Campbell's Star is a eclipsing binary system Wolf-Rayet star that can be located in the constellation of Cygnus. The star can not be seen by the naked eye, you need a telescope to see it.
HIP96295 is the reference name for the star in the Hipparcos Star Catalogue. The Id of the star in the Henry Draper catalogue is HD184738.
Campbell's Star has alternative name(s), V1966 Cyg.
The location of the star in the galaxy is determined by the Right Ascension (R.A.) and Declination (Dec.), these are equivalent to the Longitude and Latitude on the Earth. The Right Ascension is how far expressed in time (hh:mm:ss) the star is along the celestial equator. If the R.A. is positive then its eastwards. The Declination is how far north or south the star is compared to the celestial equator and is expressed in degrees. For Campbell's Star, the location is 19h 34m 45.24 and +30d 30` 59.0 .
All stars like planets orbit round a central spot, in the case of planets, its the central star such as the Sun. In the case of a star, its the galactic centre. The constellations that we see today will be different than they were 50,000 years ago or 50,000 years from now. Proper Motion details the movements of these stars and are measured in milliarcseconds. The star is moving -9.21 ± 1.62 miliarcseconds/year towards the north and -4.08 ± 2.32 miliarcseconds/year east if we saw them in the horizon. The Radial Velocity, that is the speed at which the star is moving away/towards us is -30.40000 km/s with an error of about 3.30 km/s .
Campbell's Star has a spectral type of WC.... This means the star is a Wolf-Rayet star. The star has a B-V Colour Index of -0.01 which means the star's temperature has been calculated using information from Morgans @ Uni.edu at being 10,551 Kelvin. The figure is derived at by using the formula from SDSS and has been known to produce widely incorrect figures.
Campbell's Star has an apparent magnitude of 10.00 which is how bright we see the star from Earth. Apparent Magnitude is also known as Visual Magnitude. If you used the 1997 Parallax value, you would get an absolute magnitude of If you used the 2007 Parallax value, you would get an absolute magnitude of -3.49. Magnitude, whether it be apparent/visual or absolute magnitude is measured by a number, the smaller the number, the brighter the Star is. Our own Sun is the brightest star and therefore has the lowest of all magnitudes, -26.74. A faint star will have a high number.
Using the original Hipparcos data that was released in 1997, the parallax to the star was given as -1.63 which gave the calculated distance to Campbell's Star as -2001.00 light years away from Earth or -613.50 parsecs. It would take a spaceship travelling at the speed of light, -2001.00 years to get there. We don't have the technology or spaceship that can carry people over that distance yet.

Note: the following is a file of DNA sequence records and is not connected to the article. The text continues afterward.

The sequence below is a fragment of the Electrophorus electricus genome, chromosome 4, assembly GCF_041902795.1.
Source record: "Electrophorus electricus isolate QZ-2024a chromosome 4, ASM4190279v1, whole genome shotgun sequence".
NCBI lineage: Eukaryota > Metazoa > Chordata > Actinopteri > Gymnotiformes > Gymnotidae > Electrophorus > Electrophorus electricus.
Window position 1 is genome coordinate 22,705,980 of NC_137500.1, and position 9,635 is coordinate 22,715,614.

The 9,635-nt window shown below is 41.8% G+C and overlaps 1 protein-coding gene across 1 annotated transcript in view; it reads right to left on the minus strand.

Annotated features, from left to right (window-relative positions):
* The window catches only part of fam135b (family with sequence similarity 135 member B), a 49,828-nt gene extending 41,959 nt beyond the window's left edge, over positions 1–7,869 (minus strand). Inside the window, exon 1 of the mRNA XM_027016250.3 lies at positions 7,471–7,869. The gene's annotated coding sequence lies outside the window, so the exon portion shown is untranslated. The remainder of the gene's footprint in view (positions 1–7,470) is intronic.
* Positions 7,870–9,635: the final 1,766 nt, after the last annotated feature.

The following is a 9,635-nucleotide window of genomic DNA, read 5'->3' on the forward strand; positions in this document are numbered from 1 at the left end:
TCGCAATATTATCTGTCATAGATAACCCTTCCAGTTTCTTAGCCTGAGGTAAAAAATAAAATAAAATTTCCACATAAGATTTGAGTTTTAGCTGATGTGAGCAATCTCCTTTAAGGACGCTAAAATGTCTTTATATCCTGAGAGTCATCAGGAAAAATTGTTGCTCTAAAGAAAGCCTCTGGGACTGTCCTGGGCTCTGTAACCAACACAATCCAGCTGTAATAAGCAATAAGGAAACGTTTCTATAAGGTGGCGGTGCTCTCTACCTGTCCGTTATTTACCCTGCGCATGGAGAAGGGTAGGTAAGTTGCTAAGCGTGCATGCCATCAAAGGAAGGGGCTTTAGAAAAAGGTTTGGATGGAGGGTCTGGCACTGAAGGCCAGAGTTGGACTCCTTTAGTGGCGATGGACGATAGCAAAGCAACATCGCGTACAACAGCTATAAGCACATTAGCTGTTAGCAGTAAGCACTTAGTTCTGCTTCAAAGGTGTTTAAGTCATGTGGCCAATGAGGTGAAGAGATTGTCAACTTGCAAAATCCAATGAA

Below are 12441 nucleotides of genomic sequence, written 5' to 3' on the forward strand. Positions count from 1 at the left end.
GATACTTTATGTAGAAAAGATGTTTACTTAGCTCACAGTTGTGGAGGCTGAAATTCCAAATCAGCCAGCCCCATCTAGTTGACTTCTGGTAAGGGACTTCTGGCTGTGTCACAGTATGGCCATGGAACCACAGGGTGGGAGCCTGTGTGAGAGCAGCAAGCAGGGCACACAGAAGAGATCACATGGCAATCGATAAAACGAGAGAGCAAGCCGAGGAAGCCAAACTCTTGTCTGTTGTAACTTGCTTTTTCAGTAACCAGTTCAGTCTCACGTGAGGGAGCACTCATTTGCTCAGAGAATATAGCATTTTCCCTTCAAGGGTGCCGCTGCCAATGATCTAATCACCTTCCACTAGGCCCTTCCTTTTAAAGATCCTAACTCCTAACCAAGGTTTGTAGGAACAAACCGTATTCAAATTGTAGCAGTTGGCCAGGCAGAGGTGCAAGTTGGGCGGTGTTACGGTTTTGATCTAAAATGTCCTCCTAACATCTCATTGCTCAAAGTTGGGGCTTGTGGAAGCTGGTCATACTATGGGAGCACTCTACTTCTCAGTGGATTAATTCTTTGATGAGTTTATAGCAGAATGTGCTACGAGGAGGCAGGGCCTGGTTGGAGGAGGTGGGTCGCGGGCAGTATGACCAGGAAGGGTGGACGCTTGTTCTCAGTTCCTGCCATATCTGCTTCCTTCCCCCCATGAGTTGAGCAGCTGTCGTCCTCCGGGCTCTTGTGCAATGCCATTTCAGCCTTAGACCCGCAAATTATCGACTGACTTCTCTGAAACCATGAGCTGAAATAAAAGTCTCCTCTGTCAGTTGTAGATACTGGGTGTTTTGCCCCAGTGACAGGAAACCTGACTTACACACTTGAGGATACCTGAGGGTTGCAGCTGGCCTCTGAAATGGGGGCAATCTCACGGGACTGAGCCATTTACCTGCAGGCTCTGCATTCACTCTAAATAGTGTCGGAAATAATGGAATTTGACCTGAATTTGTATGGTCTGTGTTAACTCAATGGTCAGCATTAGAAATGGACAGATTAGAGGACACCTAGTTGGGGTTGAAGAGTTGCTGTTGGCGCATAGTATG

In 2007, Hipparcos data was revised with a new parallax of 0.20 which put Campbell's Star at a distance of 16308.17 light years or 5000 parsecs. It should not be taken as though the star is moving closer or further away from us. It is purely that the distance was recalculated.
The star is a eclipsing binary system Eclipsing variable type which means that its size changes over time. The Variable Type is usually named after the first star of that type to be spotted. Campbell's Star brightness ranges from a magnitude of 9.534 to a magnitude of 9.423 over its variable period. The smaller the magnitude, the brighter the star. Its variable/pulsating period lasts for 0.1 days (variability).
The source of the information if it has a Hip I.D. is from Simbad, the Hipparcos data library based at the University at Strasbourg, France. Hipparcos was a E.S.A. satellite operation launched in 1989 for four years. The items in red are values that I've calculated so they could well be wrong. Information regarding Metallicity and/or Mass is from the E.U. Exoplanets. The information was obtained as of 12th Feb 2017.
|Traditional/Proper Name||Campbell's Star|
|Short Name||V1966 Cyg|
|Hipparcos Library I.D.||96295|
|Bonner Durchmusterung||BD+30 3639|
|Henry Draper Designation||184738|
|Star Type||Wolf-Rayet star|
|Visual / Apparent Magnitude||10.00|
|Naked Eye Visible||Requires a 7x50 Binoculars - Magnitudes|
|Right Ascension (R.A.)||19h 34m 45.24|
|Declination (Dec.)||+30d 30` 59.0|
|Galactic Latitude||5.02 degrees|
|Galactic Longitude||64.79 degrees|
|1997 Distance from Earth||-1.63 Parallax (milliarcseconds)|
|-2001.00 Light Years|
|2007 Revised Distance from Earth||0.20 Parallax (milliarcseconds)|
|16308.17 Light Years|
|Proper Motion Dec.||-9.21 ± 1.62 milliarcseconds/year|
|Proper Motion RA.||-4.08 ± 2.32 milliarcseconds/year|
|Radial Velocity||-30.40 ± 3.30 km/s|
|Variable Star Class||Eclipsing binary system|
|Variable Star Type||Eclipsing|
|Mean Variability Period in Days||0.059|
|Variable Magnitude Range (Brighter - Dimmer)||9.423 - 9.534|
|Calculated Effective Temperature||10,551 Kelvin|
The map was generated using Night Vision, an awesome free application by Brian Simpson.